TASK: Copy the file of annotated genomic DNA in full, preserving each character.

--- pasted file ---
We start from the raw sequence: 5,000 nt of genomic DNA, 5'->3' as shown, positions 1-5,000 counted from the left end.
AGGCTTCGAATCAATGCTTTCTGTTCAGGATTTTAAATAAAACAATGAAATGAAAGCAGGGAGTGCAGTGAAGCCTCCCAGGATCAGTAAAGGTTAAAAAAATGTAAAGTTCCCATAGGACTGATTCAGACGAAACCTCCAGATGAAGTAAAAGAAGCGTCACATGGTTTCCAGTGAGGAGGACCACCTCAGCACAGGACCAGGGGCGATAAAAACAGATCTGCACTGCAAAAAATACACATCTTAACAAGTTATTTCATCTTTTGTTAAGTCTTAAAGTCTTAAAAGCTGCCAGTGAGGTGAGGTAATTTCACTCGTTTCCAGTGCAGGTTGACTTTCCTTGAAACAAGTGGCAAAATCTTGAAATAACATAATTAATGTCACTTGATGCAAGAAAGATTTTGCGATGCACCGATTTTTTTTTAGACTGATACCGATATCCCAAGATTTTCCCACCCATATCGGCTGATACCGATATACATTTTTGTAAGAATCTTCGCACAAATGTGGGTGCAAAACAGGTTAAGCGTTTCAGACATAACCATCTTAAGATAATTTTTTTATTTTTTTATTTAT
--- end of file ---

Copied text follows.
We start from the raw sequence: 5,000 nt of genomic DNA, 5'->3' as shown, positions 1-5,000 counted from the left end.
AGGCTTCGAATCAATGCTTTCTGTTCAGGATTTTAAATAAAACAATGAAATGAAAGCAGGGAGTGCAGTGAAGCCTCCCAGGATCAGTAAAGGTTAAAAAAATGTAAAGTTCCCATAGGACTGATTCAGACGAAACCTCCAGATGAAGTAAAAGAAGCGTCACATGGTTTCCAGTGAGGAGGACCACCTCAGCACAGGACCAGGGGCGATAAAAACAGATCTGCACTGCAAAAAATACACATCTTAACAAGTTATTTCATCTTTTGTTAAGTCTTAAAGTCTTAAAAGCTGCCAGTGAGGTGAGGTAATTTCACTCGTTTCCAGTGCAGGTTGACTTTCCTTGAAACAAGTGGCAAAATCTTGAAATAACATAATTAATGTCACTTGATGCAAGAAAGATTTTGCGATGCACCGATTTTTTTTTAGACTGATACCGATATCCCAAGATTTTCCCACCCATATCGGCTGATACCGATATACATTTTTGTAAGAATCTTCGCACAAATGTGGGTGCAAAACAGGTTAAGCGTTTCAGACATAACCATCTTAAGATAATTTTTTTATTTTTTTATTTAT